Note the latest trend that has most commodities falling on the down strokes except for the precious metals. Then on the upstrokes precious metals do well too. That’s because debt saturation is a monetary phenomena – the central scammers, wait, I mean central bankers, have developed a money is debt scheme that lines their coffers and burdens the rest of society.

That burden is now striking hard in Italy which is jumping into the debt saturation/ impossible math spotlight. No surprise there, it’s just the latest excuse for problems.

And it’s the same old stuff here at home using the debt ceiling as a political tool at the center of a wrestling match. In this match they are arguing over two aspects of a TRIANGLE, and no one will talk about the third. The triangle has three sides, not two, with higher taxes on one side, lower spending on another, but on the third is the one no one will touch and that is clearing out the debt! How do you clear out the debt? You let the banks DEFAULT. Had we done that already, we’d be well underway to a real recovery by now, but the issue framers won’t even talk about doing it properly. Freedom’s Vision would be one way to do it properly.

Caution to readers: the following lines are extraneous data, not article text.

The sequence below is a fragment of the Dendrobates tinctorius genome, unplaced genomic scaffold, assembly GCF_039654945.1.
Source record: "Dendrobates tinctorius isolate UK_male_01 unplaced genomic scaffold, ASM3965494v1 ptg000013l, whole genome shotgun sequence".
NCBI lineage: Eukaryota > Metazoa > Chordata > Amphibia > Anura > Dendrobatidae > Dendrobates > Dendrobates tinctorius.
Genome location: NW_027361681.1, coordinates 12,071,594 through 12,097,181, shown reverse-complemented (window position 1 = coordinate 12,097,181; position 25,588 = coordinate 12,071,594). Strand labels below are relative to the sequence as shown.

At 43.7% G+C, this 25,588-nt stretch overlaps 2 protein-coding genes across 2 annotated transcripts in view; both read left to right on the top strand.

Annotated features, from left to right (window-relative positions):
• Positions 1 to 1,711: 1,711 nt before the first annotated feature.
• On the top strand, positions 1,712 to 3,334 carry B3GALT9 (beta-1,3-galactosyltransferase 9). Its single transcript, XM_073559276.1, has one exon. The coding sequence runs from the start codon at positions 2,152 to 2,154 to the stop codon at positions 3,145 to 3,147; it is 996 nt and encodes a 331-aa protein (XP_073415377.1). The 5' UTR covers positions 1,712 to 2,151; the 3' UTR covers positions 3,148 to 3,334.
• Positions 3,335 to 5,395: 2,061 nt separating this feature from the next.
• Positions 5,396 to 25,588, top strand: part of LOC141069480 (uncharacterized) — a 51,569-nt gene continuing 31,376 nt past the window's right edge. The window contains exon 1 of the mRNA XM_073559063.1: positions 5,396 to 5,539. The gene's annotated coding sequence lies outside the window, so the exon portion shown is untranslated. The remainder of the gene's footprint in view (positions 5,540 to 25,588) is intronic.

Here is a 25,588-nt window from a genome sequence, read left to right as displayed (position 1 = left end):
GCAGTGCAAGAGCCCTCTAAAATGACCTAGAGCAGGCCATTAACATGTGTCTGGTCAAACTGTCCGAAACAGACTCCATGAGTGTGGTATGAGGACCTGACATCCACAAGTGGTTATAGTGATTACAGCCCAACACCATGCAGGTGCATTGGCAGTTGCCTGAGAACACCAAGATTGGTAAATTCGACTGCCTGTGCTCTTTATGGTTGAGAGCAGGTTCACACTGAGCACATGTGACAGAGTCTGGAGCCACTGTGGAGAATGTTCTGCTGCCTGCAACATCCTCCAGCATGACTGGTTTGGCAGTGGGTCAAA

Meanwhile we get manipulated with false mantra, false debate, never ending fraud, false statistics, and outright lies.

The dollar broke the daily chart’s descending wedge in the upward direction and came right to the top of the much smaller triangle that I’ve been pointing out lately. A break above that triangle line – any higher than here – will probably set in motion a dollar rally which will take down equities. Again, worth watching here to see how it behaves (how we are manipulated):



No economic data today, the rest of this week is all about trumped up price data; the PPI, CPI, and trade data. Industrial Production, Empire Manufacturing, and “Consumer” Sentiment are thrown in as a kicker.

The horror that is Fukushima is not contained – not even slightly. And the special interest in charge, TEPCO, has no interest but to delay, delay, delay in hopes that somehow it will either just go away, or they can escape before someone holds them accountable. So, they make up stuff, the latest being that they have a plan, and it will take them a DECADE to invent some magical device that will allow them to pick up melted corium and do something with it! What a joke of sad and tragic proportions – real people, and our real planet are in serious trouble in the mean time. If you wish to stay informed, the following is a long Arnie Gunderson video that is worth the time:

Why Fukushima Can Happen Here: What the NRC and Nuclear Industry Dont Want You to Know